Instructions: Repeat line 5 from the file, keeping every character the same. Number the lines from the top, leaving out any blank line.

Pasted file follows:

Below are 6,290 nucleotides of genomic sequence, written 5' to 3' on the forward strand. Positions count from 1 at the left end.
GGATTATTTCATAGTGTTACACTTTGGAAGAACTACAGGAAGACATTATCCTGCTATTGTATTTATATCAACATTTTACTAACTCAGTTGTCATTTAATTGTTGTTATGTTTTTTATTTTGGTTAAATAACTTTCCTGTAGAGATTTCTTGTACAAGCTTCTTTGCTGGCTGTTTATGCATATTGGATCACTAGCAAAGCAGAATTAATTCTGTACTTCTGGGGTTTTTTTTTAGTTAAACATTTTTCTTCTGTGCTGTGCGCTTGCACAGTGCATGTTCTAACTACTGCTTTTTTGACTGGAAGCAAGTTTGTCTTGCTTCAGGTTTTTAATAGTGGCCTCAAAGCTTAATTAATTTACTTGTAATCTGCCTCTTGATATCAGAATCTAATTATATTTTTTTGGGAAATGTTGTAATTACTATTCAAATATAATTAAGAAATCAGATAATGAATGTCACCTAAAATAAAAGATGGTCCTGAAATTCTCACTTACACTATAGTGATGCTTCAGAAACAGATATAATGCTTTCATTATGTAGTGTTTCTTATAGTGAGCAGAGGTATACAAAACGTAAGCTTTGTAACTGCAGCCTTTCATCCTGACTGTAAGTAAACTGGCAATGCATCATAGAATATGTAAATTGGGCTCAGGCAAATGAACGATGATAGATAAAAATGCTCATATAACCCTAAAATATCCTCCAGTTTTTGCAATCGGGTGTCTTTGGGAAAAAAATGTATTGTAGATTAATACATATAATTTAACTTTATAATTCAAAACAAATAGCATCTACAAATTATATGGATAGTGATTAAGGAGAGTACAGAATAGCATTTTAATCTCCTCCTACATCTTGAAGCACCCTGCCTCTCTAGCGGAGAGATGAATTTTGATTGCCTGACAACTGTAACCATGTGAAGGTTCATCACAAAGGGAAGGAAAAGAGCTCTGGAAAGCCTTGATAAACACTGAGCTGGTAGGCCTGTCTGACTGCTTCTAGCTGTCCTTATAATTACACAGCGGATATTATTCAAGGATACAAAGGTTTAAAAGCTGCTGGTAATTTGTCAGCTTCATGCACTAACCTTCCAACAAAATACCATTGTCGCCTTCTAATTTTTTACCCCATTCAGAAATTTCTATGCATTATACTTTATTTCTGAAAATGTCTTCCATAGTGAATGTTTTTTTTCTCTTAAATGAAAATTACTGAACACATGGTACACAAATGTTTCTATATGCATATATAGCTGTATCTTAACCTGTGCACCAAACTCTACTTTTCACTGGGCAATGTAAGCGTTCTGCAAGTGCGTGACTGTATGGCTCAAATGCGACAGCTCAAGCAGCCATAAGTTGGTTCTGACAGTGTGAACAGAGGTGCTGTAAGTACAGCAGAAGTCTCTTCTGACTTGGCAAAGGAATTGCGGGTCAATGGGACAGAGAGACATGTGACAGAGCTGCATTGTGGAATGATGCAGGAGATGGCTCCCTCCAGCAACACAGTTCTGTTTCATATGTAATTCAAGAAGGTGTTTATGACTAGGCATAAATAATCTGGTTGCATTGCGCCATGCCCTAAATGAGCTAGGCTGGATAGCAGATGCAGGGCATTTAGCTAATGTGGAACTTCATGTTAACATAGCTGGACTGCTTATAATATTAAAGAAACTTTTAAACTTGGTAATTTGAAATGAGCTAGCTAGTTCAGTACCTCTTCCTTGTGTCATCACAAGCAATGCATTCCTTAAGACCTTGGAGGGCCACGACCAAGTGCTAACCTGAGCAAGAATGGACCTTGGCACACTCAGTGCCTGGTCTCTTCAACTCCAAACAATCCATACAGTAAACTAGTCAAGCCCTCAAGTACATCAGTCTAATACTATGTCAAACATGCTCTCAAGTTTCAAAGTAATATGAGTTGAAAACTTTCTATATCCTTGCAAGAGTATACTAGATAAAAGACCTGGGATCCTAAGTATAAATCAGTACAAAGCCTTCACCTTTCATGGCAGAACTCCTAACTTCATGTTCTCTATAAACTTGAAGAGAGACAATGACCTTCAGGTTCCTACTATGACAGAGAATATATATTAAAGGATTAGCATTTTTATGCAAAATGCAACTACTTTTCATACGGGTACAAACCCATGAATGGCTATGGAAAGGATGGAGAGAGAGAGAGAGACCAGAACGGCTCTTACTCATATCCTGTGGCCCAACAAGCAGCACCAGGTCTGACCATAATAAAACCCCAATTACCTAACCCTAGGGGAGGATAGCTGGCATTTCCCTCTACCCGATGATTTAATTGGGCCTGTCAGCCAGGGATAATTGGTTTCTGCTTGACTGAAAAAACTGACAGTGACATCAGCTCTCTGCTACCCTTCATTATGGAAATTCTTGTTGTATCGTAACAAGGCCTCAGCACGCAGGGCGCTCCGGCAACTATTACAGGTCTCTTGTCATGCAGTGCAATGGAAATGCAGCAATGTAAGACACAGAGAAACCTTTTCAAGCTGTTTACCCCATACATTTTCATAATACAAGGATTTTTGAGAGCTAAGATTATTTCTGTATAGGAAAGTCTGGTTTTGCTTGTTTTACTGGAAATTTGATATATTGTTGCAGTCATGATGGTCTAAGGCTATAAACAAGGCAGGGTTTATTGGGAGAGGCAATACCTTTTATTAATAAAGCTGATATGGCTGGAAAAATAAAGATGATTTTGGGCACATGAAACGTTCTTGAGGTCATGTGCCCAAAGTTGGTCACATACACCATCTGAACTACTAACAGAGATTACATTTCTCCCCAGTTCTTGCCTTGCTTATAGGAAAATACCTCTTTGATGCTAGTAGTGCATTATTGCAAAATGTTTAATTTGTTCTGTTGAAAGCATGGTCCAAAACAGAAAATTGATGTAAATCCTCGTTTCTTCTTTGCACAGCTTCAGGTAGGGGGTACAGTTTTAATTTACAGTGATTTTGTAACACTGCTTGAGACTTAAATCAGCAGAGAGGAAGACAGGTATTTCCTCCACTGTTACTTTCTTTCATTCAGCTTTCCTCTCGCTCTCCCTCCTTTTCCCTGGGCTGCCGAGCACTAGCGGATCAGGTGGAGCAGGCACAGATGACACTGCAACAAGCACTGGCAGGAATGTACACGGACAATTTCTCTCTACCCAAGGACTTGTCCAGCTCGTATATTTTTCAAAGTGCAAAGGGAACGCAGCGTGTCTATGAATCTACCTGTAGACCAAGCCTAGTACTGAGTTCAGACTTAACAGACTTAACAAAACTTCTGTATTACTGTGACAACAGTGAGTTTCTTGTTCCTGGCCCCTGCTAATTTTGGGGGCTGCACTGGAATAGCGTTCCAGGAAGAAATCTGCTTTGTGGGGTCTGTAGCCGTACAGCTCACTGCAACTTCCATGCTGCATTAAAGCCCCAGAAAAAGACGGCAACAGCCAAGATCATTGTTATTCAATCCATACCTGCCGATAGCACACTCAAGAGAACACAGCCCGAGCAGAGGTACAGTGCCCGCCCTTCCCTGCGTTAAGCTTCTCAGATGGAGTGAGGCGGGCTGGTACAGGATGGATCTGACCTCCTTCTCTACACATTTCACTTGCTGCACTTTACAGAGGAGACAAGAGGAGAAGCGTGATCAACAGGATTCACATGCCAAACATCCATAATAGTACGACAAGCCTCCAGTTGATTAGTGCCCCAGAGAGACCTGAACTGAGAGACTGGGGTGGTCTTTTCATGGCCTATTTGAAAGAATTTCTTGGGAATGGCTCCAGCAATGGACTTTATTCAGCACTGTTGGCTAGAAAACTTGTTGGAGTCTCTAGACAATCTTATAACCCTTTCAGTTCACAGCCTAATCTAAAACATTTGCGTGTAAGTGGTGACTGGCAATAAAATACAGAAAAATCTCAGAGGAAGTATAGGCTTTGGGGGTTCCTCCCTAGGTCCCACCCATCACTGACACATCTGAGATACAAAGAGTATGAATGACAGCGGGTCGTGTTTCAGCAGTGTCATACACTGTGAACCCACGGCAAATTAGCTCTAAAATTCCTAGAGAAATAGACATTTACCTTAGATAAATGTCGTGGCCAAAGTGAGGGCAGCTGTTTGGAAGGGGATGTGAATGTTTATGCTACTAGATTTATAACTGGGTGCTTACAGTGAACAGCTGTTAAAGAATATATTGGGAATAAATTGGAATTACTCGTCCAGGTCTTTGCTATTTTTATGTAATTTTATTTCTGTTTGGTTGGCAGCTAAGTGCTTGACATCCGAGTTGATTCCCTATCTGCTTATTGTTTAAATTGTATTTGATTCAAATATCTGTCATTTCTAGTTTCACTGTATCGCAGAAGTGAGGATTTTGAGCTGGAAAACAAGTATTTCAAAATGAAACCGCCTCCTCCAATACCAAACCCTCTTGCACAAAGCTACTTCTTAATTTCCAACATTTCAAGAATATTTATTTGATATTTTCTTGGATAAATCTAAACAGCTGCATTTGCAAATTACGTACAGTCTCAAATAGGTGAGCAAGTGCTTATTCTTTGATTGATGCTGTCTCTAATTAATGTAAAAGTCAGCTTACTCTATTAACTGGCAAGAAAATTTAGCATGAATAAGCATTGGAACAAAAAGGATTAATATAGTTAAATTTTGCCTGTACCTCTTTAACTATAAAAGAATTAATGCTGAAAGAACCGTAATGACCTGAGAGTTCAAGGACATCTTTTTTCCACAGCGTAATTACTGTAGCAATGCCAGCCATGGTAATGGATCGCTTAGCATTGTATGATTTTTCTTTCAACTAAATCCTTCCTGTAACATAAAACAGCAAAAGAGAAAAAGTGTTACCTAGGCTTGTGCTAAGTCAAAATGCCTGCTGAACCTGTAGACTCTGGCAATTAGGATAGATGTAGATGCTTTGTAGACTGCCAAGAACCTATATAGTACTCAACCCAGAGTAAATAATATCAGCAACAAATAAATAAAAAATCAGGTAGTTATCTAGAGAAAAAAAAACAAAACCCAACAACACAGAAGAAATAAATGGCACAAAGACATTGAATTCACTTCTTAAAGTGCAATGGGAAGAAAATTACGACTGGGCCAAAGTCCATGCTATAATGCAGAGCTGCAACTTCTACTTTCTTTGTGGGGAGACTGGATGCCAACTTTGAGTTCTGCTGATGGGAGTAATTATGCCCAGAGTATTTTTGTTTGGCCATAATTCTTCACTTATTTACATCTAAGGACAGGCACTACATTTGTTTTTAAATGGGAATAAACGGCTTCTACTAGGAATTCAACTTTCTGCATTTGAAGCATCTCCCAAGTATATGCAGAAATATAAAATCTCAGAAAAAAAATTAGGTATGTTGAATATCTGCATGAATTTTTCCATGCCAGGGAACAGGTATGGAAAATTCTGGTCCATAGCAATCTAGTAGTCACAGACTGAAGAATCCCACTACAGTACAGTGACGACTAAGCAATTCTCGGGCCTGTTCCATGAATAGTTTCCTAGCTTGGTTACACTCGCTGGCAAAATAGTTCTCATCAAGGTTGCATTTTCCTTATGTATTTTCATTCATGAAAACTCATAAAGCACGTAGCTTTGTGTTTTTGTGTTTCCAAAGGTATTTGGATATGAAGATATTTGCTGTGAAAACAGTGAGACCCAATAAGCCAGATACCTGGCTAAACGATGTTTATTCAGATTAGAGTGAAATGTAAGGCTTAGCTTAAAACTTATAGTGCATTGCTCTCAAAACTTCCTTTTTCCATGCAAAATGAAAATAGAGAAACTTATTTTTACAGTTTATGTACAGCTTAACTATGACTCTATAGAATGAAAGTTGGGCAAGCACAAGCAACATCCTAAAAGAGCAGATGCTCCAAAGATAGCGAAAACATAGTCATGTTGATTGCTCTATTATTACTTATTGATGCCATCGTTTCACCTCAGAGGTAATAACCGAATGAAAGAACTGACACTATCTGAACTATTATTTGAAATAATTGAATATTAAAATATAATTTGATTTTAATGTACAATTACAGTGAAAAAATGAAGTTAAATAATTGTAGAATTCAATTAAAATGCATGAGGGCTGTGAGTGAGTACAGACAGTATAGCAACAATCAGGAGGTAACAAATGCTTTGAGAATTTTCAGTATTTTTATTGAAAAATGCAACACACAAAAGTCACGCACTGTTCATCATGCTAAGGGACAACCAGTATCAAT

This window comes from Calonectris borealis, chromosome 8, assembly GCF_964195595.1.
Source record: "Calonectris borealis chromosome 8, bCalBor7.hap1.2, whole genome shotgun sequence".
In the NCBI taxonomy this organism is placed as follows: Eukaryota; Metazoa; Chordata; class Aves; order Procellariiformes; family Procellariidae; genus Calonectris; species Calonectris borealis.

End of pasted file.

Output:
In the NCBI taxonomy this organism is placed as follows: Eukaryota; Metazoa; Chordata; class Aves; order Procellariiformes; family Procellariidae; genus Calonectris; species Calonectris borealis.